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My Sophie is the sweetest soul you could possibly imagine and I've had the pleasure of her company for 7 years now. She sometimes sleeps on my bed and to this day if I move in the night she'll give a little grumble. It doesn't bother me in the slightest and I either ignore it or just tell her not to be silly (in a nice voice, not a stern one) and then we all go back to sleep. Actually it makes me laugh because it's totally out of character for her as she is so not a grumpy dog, but I figure she's entitled to her little foible. I also know her well enough to know that she has no intention of taking my face off. All four of the greyhounds I've had have done this in the early days but usually they stop once they realise there's nothing to be worried about ie once they trust you. That said, if you don't feel comfortable with your greyhound on the bed there's nothing wrong with having him sleep on the floor next to your bed, as long as he has a nice soft warm nest. If you want to get him off your bed, use a tasty treat rather than physical force.

SunnySophiePegsdon.jpg

When a relationship of love is disrupted, the relationship does not cease. The love continues; therefore, the relationship continues. The work of grief is to reconcile and redeem life to a different love relationship. ~ W Scott Lineberry

Always Greyhounds Home Boarding and Greyhounds With Love House Sitting

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Thanks all - very helpful. I will set up a bed in the room and begin the training on 'get off' so that he learns not to get on my bed, then keep the door shut in the day so that he learns. That seems sensible

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Ok so next issue . . . He won't get off the bed once he has jumped on - not even for a treat. I don't want to manhandle him off. I think treats have been used to lure him into places in the past as he is very wary of me when I am holding one.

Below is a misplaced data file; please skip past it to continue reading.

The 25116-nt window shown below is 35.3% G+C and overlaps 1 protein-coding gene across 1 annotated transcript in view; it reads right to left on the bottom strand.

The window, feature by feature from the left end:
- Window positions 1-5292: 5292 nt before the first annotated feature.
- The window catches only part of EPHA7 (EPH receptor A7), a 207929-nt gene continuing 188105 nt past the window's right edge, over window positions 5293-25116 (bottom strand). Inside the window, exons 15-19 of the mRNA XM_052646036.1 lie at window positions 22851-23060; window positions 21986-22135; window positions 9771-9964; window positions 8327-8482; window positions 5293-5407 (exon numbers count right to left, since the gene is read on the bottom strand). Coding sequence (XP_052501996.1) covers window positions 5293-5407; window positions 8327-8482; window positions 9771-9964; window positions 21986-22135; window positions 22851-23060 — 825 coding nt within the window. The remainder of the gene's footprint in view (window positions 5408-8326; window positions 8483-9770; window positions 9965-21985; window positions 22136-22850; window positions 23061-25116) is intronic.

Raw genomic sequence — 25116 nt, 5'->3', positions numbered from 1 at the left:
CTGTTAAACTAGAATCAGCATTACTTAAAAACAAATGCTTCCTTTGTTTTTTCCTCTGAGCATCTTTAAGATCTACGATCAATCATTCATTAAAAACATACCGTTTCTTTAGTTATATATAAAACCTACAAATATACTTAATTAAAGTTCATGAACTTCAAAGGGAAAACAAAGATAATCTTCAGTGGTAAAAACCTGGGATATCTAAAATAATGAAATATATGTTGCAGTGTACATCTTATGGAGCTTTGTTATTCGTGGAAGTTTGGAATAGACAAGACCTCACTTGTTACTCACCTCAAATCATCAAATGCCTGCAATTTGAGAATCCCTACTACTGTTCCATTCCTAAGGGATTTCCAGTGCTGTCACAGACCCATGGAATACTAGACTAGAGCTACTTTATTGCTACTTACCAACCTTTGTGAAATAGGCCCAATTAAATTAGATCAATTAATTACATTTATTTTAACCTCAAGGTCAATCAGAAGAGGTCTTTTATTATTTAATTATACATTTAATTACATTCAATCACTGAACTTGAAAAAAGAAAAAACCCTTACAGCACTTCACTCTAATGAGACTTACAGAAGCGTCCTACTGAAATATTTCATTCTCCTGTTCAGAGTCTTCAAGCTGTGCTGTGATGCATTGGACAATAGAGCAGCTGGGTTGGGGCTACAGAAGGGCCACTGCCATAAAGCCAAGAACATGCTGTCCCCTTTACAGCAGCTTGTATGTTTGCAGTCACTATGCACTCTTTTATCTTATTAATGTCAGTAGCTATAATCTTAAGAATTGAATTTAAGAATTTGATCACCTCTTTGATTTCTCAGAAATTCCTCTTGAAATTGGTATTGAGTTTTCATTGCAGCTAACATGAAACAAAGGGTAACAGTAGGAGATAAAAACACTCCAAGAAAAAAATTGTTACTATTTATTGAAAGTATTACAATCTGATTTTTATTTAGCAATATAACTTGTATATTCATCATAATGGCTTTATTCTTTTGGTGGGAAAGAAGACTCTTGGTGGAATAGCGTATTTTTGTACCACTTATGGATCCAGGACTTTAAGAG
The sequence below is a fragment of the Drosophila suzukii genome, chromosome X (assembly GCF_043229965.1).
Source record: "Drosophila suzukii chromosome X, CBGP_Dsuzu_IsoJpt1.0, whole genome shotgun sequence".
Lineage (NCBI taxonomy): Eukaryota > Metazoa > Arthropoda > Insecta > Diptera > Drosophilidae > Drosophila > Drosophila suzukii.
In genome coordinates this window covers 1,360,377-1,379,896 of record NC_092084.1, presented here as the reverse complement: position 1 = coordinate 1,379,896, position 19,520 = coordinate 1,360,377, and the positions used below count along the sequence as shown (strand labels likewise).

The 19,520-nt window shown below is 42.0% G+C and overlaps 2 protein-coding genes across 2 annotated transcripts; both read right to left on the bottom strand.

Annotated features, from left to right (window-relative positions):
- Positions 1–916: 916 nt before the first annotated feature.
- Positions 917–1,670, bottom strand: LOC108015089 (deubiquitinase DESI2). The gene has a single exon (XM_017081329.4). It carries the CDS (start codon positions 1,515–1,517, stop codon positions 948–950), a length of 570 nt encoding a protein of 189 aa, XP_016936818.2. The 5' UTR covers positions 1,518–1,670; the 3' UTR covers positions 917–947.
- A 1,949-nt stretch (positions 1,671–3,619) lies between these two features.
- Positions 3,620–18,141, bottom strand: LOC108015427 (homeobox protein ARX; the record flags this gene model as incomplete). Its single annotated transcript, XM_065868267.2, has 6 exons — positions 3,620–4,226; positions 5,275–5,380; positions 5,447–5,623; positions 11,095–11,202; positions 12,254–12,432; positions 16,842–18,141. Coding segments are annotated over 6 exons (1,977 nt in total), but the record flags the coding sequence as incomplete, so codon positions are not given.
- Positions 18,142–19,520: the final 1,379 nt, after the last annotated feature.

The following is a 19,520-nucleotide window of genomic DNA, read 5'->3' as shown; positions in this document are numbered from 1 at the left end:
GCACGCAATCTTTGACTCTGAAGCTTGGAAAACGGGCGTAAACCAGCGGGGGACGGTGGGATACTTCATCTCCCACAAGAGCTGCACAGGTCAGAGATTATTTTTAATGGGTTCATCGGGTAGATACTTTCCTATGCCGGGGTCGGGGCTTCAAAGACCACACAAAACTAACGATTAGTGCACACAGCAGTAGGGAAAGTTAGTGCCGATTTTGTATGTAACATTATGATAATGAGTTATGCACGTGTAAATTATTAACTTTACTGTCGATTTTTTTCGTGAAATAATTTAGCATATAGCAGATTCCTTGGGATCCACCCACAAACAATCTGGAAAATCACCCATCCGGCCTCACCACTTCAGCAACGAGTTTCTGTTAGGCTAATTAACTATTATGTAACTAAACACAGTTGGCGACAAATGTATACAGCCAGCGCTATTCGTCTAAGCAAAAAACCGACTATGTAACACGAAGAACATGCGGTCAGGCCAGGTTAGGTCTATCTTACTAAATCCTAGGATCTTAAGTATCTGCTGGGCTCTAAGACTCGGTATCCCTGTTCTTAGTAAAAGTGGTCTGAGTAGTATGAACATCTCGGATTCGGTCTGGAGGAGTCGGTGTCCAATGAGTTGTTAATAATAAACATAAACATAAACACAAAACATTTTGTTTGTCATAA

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Better treats, and lots of them. What are you using? Lunchmeat tends to work. It's fine in small quantities, even with the sodium content. Cheese or bacon are also good. They don't understand the difference between a slice of bacon and a little nibble, so you can make it stretch.

 

At some point, teaching him "up" and "off" is a good idea, and pretty easy with a stinky, irresistible lore. (Says the person whose own hound dug in and REFUSED to get off the bed last week. I had to resort to a leash and manhandling -- but he's been here 4 years, and I was *mostly* sure he wasn't gonna eat me over it!)

 

Edited to add:

 

When I don't want them on the bed, I cover it completely in junk. The hamper, cardboard boxes, hangers -- just a ton of crap. Martha Stewart does NOT live here!

Edited by Riverhound
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I have tried cheese, sausages, bacon, dog treats - he likes them and will eat them but will not move from where he is for them. Looks like manhandling is going to be the only way.